|P. camperi fossil on display at the Teylers Museum|
Puppigerus was described by Edward Drinker Cope in 1870. As of 1997, P. camperi and P. crassicostata were considered the two valid species. P. camperi was later thought to be the sole species[verification needed][clarification needed] of the genus until the 2005 discovery of P. nessovi from Uzbekistan.
Fossils show that Puppigerus was around 90 cm (35 in) long, and its weight has been estimated as being somewhere around 9–14 kg (20–31 lb). Although cheloniids such as Puppigerus first appeared during the Cretaceous, several traits of this genus give it more of a resemblance to modern cheloniids: its "huge" eyes pointed sideways rather than upward, unlike more primitive cheloniids, and its shell was completely ossified. The pygal (rearmost plate of the upper shell) also lacked the notch seen in earlier cheloniids. It was a herbivore, living on marine vegetation, and one of the "best-adapted" prehistoric turtles; its "unusually large" eyes helped it gather as much light as possible, and its specialized jaw structure kept it from accidentally breathing in water. Its front legs were flipper-like, but its hind legs were not developed in this manner, suggesting it would have spent considerable time on dry land, where females would have laid their eggs.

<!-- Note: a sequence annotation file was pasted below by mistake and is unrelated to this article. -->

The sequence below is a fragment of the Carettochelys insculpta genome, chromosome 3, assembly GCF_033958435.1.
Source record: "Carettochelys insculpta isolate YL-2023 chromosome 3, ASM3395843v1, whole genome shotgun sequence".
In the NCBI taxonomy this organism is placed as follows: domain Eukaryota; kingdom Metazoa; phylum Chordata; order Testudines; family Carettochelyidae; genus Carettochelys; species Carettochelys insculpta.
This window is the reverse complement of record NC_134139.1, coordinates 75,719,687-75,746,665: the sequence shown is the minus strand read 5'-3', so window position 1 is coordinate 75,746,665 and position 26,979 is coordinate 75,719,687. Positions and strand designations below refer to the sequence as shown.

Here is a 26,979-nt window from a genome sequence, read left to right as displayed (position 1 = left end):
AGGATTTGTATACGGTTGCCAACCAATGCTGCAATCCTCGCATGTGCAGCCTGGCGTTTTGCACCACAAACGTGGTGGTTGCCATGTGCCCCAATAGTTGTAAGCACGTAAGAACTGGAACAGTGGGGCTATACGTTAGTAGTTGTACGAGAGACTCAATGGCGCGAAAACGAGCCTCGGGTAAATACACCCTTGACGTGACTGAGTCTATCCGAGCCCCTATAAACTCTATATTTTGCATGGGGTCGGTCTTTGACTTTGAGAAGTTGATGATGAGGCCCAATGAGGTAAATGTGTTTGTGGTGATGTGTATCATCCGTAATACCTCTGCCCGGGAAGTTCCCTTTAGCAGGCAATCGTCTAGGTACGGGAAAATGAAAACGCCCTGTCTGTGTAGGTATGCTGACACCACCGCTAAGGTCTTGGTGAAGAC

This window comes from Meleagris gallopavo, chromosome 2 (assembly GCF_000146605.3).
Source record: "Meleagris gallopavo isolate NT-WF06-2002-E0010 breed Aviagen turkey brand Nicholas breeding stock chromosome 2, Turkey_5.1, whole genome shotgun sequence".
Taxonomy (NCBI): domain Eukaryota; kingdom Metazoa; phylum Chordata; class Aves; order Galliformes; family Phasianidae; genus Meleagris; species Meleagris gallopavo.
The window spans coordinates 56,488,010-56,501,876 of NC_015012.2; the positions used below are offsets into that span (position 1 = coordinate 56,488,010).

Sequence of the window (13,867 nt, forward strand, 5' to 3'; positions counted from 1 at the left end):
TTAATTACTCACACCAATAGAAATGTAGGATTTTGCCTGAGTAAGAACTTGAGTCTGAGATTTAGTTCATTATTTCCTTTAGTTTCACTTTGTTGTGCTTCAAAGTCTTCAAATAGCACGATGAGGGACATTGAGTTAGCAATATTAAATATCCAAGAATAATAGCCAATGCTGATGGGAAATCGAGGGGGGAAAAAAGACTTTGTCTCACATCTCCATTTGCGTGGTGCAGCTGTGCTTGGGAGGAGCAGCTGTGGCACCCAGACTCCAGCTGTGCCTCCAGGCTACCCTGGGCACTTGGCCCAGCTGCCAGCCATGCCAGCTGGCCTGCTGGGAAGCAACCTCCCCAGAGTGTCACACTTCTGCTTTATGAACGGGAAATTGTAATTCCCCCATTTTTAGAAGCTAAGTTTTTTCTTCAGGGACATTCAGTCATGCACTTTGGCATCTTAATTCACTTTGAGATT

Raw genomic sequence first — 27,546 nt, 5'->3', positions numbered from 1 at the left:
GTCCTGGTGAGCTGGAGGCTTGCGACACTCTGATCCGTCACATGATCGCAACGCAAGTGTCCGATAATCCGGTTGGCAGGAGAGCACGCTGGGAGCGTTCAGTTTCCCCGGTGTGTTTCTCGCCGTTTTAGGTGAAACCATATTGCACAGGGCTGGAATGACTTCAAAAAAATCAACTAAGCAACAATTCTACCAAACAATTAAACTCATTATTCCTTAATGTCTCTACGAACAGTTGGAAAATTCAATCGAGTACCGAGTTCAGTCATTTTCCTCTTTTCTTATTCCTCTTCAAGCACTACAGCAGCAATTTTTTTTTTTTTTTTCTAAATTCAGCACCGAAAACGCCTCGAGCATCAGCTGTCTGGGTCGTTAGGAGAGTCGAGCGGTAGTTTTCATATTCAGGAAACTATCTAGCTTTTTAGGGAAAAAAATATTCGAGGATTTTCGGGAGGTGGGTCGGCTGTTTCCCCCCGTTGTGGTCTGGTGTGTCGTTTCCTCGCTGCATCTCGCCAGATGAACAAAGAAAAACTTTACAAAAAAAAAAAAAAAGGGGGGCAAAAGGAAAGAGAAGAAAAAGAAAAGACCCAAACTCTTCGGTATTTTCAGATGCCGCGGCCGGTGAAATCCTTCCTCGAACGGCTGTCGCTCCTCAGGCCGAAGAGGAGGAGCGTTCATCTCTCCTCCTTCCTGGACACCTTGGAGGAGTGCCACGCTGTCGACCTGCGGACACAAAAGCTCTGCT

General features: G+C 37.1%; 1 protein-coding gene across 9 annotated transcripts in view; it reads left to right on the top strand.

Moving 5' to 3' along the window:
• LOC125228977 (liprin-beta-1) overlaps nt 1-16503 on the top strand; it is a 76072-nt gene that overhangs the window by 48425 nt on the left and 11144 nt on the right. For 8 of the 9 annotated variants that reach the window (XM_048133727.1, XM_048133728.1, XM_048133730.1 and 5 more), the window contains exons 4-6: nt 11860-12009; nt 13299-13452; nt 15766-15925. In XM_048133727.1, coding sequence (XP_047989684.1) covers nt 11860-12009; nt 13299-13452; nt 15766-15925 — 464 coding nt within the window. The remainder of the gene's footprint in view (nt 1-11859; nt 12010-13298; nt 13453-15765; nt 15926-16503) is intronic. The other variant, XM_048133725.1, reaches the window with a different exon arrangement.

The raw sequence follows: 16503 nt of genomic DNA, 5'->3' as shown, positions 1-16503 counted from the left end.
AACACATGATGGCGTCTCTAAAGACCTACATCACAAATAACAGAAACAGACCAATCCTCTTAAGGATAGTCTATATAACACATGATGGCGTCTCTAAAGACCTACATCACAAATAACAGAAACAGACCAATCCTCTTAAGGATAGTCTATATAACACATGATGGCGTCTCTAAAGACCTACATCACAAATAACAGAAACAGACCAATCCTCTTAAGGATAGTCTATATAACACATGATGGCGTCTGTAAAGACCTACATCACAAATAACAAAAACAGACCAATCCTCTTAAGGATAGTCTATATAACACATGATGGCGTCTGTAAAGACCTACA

Puppigerus camperi is known from the London Clay and Bracklesham Beds of England, as well as the Sables de Bruxelles and the Sables de Wemmel of Belgium. P. nessovi is known from the Dzheroi 2 locality of Uzbekistan. A Puppigerus species is also known from the Fur Formation of Denmark.
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